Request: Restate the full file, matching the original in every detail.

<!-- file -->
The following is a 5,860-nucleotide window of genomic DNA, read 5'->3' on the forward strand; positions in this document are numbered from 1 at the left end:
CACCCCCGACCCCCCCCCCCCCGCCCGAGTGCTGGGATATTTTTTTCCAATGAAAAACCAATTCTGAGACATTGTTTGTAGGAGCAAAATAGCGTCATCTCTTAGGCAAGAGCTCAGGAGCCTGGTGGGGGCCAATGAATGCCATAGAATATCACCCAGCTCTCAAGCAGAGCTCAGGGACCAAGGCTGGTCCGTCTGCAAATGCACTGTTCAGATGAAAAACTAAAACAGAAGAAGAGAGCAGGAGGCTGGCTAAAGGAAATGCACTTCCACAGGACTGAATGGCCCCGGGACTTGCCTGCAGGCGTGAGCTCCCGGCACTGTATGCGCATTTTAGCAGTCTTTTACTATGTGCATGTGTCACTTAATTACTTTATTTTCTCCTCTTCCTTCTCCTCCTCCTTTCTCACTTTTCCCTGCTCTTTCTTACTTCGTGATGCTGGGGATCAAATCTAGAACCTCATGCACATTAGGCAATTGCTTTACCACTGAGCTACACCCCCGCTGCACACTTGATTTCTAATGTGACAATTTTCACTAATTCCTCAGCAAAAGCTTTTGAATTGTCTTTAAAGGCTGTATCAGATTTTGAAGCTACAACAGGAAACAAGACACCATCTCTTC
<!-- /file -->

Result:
The following is a 5,860-nucleotide window of genomic DNA, read 5'->3' on the forward strand; positions in this document are numbered from 1 at the left end:
CACCCCCGACCCCCCCCCCCCCGCCCGAGTGCTGGGATATTTTTTTCCAATGAAAAACCAATTCTGAGACATTGTTTGTAGGAGCAAAATAGCGTCATCTCTTAGGCAAGAGCTCAGGAGCCTGGTGGGGGCCAATGAATGCCATAGAATATCACCCAGCTCTCAAGCAGAGCTCAGGGACCAAGGCTGGTCCGTCTGCAAATGCACTGTTCAGATGAAAAACTAAAACAGAAGAAGAGAGCAGGAGGCTGGCTAAAGGAAATGCACTTCCACAGGACTGAATGGCCCCGGGACTTGCCTGCAGGCGTGAGCTCCCGGCACTGTATGCGCATTTTAGCAGTCTTTTACTATGTGCATGTGTCACTTAATTACTTTATTTTCTCCTCTTCCTTCTCCTCCTCCTTTCTCACTTTTCCCTGCTCTTTCTTACTTCGTGATGCTGGGGATCAAATCTAGAACCTCATGCACATTAGGCAATTGCTTTACCACTGAGCTACACCCCCGCTGCACACTTGATTTCTAATGTGACAATTTTCACTAATTCCTCAGCAAAAGCTTTTGAATTGTCTTTAAAGGCTGTATCAGATTTTGAAGCTACAACAGGAAACAAGACACCATCTCTTC